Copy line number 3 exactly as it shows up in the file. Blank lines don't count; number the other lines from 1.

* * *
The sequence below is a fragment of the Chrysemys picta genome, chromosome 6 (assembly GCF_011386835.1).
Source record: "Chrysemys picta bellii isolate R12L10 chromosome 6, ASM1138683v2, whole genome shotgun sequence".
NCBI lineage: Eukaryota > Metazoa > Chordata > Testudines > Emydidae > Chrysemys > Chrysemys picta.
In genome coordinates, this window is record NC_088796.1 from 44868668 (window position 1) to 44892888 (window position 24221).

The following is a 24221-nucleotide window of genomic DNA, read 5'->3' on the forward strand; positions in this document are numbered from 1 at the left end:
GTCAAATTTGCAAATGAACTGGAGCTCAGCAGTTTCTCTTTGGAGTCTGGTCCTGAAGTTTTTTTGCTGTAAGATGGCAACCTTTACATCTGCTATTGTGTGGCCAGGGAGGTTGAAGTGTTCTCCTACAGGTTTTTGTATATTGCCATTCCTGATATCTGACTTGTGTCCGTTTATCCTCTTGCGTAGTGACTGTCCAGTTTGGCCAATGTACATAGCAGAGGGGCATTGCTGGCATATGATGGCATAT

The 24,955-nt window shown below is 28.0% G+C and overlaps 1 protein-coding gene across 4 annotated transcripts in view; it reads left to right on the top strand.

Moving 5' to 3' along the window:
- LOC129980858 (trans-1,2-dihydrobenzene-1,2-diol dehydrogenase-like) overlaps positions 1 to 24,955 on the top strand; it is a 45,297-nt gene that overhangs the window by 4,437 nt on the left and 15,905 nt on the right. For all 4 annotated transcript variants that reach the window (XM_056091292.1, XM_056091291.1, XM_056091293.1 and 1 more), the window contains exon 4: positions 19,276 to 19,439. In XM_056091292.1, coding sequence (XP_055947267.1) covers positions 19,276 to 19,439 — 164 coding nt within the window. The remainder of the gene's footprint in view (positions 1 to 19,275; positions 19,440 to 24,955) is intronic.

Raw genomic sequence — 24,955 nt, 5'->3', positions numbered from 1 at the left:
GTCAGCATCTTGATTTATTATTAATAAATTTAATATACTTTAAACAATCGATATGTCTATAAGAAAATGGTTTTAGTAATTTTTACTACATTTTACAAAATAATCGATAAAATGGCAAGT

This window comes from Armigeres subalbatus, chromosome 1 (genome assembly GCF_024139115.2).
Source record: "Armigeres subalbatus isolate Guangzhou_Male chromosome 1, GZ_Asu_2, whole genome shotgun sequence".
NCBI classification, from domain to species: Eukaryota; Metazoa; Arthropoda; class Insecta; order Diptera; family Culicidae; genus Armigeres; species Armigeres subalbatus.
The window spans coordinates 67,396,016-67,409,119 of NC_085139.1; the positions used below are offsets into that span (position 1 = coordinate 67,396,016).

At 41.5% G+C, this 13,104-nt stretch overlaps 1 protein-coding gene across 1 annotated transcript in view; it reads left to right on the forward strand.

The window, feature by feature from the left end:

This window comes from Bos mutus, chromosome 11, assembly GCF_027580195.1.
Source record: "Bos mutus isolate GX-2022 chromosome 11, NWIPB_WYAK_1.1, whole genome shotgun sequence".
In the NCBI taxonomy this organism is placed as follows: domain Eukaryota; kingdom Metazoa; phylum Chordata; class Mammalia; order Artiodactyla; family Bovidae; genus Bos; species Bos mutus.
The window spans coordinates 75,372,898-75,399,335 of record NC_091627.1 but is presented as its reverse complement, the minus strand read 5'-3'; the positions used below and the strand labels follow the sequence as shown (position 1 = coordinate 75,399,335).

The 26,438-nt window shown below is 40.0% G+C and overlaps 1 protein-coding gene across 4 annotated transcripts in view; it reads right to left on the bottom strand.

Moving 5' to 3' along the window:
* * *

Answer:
NCBI lineage: Eukaryota > Metazoa > Chordata > Testudines > Emydidae > Chrysemys > Chrysemys picta.